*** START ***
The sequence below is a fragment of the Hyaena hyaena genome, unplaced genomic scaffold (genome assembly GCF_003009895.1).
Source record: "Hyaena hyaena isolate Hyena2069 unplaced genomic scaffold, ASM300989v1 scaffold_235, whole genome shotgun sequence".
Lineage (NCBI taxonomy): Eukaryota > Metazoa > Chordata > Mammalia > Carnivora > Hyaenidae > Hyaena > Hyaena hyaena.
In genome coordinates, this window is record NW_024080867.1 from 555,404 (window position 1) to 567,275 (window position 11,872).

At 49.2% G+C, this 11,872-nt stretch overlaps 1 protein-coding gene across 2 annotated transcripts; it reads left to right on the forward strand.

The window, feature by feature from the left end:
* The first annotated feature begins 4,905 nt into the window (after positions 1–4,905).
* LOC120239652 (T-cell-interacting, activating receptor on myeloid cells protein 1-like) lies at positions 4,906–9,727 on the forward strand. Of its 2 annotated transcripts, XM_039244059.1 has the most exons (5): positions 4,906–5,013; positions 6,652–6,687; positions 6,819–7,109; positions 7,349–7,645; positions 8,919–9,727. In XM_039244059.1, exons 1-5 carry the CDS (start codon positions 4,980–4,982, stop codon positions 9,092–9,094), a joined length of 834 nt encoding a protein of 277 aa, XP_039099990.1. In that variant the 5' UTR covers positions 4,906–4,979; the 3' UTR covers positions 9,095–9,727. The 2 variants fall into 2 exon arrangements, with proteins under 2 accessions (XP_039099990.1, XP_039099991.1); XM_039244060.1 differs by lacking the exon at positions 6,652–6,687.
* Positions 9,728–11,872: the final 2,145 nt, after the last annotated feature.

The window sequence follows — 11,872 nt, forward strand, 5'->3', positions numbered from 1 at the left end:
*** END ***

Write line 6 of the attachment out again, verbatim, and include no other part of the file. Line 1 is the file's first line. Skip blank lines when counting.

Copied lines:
The window, feature by feature from the left end: